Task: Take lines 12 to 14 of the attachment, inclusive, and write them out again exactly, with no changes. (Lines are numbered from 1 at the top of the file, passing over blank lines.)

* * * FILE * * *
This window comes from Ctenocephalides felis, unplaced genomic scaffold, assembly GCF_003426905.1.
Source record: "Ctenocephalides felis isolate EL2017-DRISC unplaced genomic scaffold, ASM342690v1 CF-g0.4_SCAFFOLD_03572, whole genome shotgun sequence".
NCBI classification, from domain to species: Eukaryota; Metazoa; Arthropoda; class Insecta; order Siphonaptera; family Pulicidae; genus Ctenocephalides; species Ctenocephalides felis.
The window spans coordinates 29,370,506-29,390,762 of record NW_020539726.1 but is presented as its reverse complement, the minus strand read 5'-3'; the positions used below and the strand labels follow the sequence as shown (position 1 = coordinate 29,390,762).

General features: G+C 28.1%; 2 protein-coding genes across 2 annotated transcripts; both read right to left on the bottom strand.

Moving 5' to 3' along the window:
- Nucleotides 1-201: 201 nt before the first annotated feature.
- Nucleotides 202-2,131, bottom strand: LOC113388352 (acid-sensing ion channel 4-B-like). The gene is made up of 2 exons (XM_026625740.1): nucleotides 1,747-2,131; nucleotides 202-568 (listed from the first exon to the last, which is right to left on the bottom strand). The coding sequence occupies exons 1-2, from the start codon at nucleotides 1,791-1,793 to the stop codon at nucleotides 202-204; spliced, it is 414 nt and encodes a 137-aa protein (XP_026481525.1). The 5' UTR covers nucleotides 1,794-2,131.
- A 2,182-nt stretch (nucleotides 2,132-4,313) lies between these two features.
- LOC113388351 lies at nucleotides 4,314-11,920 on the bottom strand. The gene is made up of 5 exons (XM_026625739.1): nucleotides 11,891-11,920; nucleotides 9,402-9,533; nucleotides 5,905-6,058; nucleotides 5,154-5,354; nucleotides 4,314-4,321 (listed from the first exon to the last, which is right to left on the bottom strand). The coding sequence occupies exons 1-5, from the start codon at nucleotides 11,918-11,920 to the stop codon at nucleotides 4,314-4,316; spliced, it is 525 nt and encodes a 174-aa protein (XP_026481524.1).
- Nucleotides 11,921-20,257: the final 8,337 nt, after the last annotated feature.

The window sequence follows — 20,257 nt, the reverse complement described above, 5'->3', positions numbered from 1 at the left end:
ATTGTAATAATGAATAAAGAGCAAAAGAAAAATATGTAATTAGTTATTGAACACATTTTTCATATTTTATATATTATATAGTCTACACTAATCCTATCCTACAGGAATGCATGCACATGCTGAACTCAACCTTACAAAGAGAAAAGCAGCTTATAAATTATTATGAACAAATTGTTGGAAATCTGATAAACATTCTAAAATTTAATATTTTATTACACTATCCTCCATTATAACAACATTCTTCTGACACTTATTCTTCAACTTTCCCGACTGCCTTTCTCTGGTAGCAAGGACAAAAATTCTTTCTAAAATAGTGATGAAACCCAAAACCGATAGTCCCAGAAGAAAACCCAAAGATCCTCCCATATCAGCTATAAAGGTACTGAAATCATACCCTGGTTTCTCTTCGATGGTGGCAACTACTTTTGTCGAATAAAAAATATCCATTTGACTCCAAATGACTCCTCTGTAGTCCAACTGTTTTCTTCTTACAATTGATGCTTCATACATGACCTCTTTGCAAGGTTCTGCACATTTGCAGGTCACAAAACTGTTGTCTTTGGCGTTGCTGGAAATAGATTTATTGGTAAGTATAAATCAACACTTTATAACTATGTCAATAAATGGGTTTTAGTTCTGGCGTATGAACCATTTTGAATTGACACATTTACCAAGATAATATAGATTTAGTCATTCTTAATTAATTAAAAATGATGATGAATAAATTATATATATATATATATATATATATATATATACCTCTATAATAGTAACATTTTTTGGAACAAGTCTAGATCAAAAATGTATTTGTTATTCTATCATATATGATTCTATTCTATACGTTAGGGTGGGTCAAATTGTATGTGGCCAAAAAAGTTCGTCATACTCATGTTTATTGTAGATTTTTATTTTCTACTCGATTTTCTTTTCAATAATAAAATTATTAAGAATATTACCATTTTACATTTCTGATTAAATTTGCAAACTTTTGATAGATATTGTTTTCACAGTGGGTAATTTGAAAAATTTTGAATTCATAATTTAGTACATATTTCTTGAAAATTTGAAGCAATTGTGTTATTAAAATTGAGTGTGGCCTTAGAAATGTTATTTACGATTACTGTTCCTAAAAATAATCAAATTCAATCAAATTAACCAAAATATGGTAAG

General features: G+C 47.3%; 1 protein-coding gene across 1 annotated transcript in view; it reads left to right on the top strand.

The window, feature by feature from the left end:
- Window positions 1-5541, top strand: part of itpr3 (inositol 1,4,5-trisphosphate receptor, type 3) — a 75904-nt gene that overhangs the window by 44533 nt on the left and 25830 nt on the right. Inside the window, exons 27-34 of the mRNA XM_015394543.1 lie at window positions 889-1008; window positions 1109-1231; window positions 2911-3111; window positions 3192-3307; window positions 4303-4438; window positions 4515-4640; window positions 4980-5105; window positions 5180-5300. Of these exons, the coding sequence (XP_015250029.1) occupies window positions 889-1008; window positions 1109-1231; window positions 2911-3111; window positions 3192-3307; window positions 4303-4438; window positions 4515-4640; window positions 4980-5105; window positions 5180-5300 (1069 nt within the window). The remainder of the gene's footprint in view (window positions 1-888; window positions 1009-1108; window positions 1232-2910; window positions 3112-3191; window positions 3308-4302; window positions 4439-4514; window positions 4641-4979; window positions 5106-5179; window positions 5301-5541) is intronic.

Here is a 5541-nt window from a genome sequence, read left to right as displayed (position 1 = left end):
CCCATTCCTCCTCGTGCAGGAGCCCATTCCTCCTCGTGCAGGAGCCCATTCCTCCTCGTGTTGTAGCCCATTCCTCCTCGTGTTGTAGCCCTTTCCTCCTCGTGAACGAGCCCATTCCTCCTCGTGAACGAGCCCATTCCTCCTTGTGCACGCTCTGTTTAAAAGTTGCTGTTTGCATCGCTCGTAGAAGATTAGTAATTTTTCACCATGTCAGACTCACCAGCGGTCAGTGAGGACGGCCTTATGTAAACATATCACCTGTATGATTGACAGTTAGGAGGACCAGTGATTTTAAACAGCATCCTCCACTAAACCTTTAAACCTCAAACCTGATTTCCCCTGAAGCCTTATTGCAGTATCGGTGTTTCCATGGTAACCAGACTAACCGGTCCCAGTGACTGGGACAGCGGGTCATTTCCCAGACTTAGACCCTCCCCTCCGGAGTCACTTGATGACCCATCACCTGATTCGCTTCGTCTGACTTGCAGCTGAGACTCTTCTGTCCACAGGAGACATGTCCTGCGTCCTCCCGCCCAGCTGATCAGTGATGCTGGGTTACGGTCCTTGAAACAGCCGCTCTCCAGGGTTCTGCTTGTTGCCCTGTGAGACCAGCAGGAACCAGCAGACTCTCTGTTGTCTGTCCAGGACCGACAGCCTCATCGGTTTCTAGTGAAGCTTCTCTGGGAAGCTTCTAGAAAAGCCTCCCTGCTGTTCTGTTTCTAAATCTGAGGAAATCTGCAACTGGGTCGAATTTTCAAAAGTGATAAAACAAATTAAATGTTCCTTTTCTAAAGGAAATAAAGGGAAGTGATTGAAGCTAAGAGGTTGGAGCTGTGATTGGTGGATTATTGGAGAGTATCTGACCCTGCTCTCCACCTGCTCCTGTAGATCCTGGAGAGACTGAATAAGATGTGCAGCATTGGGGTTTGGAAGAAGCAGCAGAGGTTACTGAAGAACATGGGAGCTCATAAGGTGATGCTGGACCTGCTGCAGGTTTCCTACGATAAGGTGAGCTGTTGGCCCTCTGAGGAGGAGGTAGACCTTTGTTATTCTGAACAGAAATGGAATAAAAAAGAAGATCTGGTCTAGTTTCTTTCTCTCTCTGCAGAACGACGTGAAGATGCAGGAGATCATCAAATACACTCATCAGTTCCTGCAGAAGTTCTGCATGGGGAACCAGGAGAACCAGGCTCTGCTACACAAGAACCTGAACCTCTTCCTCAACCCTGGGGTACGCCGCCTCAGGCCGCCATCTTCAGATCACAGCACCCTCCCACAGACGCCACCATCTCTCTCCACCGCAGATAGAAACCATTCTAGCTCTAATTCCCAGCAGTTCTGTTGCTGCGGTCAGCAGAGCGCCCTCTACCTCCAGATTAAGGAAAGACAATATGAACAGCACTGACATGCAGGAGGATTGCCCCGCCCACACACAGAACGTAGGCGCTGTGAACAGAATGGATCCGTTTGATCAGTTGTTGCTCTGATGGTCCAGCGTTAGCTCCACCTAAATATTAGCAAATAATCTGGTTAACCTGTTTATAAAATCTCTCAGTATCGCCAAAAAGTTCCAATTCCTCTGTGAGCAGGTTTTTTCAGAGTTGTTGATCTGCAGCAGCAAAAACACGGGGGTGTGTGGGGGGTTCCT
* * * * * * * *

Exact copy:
The window sequence follows — 20,257 nt, the reverse complement described above, 5'->3', positions numbered from 1 at the left end:
ATTGTAATAATGAATAAAGAGCAAAAGAAAAATATGTAATTAGTTATTGAACACATTTTTCATATTTTATATATTATATAGTCTACACTAATCCTATCCTACAGGAATGCATGCACATGCTGAACTCAACCTTACAAAGAGAAAAGCAGCTTATAAATTATTATGAACAAATTGTTGGAAATCTGATAAACATTCTAAAATTTAATATTTTATTACACTATCCTCCATTATAACAACATTCTTCTGACACTTATTCTTCAACTTTCCCGACTGCCTTTCTCTGGTAGCAAGGACAAAAATTCTTTCTAAAATAGTGATGAAACCCAAAACCGATAGTCCCAGAAGAAAACCCAAAGATCCTCCCATATCAGCTATAAAGGTACTGAAATCATACCCTGGTTTCTCTTCGATGGTGGCAACTACTTTTGTCGAATAAAAAATATCCATTTGACTCCAAATGACTCCTCTGTAGTCCAACTGTTTTCTTCTTACAATTGATGCTTCATACATGACCTCTTTGCAAGGTTCTGCACATTTGCAGGTCACAAAACTGTTGTCTTTGGCGTTGCTGGAAATAGATTTATTGGTAAGTATAAATCAACACTTTATAACTATGTCAATAAATGGGTTTTAGTTCTGGCGTATGAACCATTTTGAATTGACACATTTACCAAGATAATATAGATTTAGTCATTCTTAATTAATTAAAAATGATGATGAATAAATTATATATATATATATATATATATATATATATACCTCTATAATAGTAACATTTTTTGGAACAAGTCTAGATCAAAAATGTATTTGTTATTCTATCATATATGATTCTATTCTATACGTTAGGGTGGGTCAAATTGTATGTGGCCAAAAAAGTTCGTCATACTCATGTTTATTGTAGATTTTTATTTTCTACTCGATTTTCTTTTCAATAATAAAATTATTAAGAATATTACCATTTTACATTTCTGATTAAATTTGCAAACTTTTGATAGATATTGTTTTCACAGTGGGTAATTTGAAAAATTTTGAATTCATAATTTAGTACATATTTCTTGAAAATTTGAAGCAATTGTGTTATTAAAATTGAGTGTGGCCTTAGAAATGTTATTTACGATTACTGTTCCTAAAAATAATCAAATTCAATCAAATTAACCAAAATATGGTAAG

General features: G+C 47.3%; 1 protein-coding gene across 1 annotated transcript in view; it reads left to right on the top strand.